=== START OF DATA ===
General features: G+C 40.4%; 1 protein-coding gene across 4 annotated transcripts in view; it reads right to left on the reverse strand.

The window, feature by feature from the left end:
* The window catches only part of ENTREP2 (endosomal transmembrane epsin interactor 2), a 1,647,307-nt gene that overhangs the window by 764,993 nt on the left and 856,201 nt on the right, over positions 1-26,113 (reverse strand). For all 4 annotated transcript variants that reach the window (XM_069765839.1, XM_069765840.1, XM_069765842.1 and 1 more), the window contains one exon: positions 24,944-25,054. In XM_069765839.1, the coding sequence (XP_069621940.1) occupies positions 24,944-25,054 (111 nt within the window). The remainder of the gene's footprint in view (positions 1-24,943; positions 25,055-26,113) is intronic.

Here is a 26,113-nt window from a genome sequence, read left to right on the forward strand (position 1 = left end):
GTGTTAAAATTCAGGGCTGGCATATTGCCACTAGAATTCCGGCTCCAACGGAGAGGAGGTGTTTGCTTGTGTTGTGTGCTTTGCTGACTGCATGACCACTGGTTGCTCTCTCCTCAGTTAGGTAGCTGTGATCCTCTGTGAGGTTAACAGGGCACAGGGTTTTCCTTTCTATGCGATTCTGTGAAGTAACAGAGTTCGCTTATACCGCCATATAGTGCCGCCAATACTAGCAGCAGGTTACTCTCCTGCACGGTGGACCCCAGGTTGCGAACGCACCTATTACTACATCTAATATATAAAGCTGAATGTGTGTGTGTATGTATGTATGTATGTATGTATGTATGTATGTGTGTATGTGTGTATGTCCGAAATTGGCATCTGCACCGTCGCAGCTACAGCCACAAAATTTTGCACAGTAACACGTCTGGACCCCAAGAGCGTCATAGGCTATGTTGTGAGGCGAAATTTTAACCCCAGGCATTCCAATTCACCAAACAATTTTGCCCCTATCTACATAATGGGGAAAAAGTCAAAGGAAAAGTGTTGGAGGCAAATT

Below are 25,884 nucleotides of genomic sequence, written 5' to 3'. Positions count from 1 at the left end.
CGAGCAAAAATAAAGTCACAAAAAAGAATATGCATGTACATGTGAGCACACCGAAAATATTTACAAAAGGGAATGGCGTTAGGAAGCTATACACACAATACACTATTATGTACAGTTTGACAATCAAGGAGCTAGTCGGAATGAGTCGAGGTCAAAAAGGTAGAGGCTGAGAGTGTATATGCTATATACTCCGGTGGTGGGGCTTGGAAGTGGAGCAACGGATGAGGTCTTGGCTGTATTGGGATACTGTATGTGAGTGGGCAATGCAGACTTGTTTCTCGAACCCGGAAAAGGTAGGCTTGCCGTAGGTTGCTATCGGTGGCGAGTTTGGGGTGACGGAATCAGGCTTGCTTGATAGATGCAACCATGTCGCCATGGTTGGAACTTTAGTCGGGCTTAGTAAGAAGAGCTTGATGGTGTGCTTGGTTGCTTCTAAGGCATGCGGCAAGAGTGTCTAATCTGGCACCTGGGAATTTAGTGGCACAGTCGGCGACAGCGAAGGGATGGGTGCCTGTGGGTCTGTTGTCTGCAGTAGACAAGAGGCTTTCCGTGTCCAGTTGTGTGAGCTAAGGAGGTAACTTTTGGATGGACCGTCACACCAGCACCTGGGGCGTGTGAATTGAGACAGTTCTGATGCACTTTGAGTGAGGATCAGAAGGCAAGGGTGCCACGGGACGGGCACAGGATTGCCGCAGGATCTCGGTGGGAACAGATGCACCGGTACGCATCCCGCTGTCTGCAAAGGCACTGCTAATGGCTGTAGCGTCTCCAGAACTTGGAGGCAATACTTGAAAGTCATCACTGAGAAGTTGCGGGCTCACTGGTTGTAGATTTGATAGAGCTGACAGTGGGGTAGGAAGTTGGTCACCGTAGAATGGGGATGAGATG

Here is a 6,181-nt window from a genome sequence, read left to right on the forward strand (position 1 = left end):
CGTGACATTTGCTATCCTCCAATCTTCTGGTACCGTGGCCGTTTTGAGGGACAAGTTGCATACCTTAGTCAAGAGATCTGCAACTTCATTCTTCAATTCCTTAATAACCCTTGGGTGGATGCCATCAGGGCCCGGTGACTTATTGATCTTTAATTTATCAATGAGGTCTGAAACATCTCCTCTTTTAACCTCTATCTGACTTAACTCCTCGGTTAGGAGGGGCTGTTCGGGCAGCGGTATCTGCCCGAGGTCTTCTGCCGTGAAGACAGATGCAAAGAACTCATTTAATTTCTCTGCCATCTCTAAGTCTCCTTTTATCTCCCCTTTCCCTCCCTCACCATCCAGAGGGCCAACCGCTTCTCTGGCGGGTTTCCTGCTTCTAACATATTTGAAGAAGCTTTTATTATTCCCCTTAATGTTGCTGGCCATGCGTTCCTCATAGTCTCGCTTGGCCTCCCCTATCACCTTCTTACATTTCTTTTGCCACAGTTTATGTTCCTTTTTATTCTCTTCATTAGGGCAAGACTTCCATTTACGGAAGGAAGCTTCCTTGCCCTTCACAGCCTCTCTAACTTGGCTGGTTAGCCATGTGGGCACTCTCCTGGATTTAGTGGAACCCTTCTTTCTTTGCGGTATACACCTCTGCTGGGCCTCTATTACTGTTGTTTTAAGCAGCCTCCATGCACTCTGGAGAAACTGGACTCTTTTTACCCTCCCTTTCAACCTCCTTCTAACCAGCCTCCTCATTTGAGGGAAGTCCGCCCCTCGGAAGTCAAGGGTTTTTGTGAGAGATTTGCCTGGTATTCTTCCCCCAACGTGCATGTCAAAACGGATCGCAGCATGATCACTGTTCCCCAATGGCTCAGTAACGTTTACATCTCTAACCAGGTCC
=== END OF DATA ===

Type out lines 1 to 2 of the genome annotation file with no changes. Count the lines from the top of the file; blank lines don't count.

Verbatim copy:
General features: G+C 40.4%; 1 protein-coding gene across 4 annotated transcripts in view; it reads right to left on the reverse strand.

The window, feature by feature from the left end: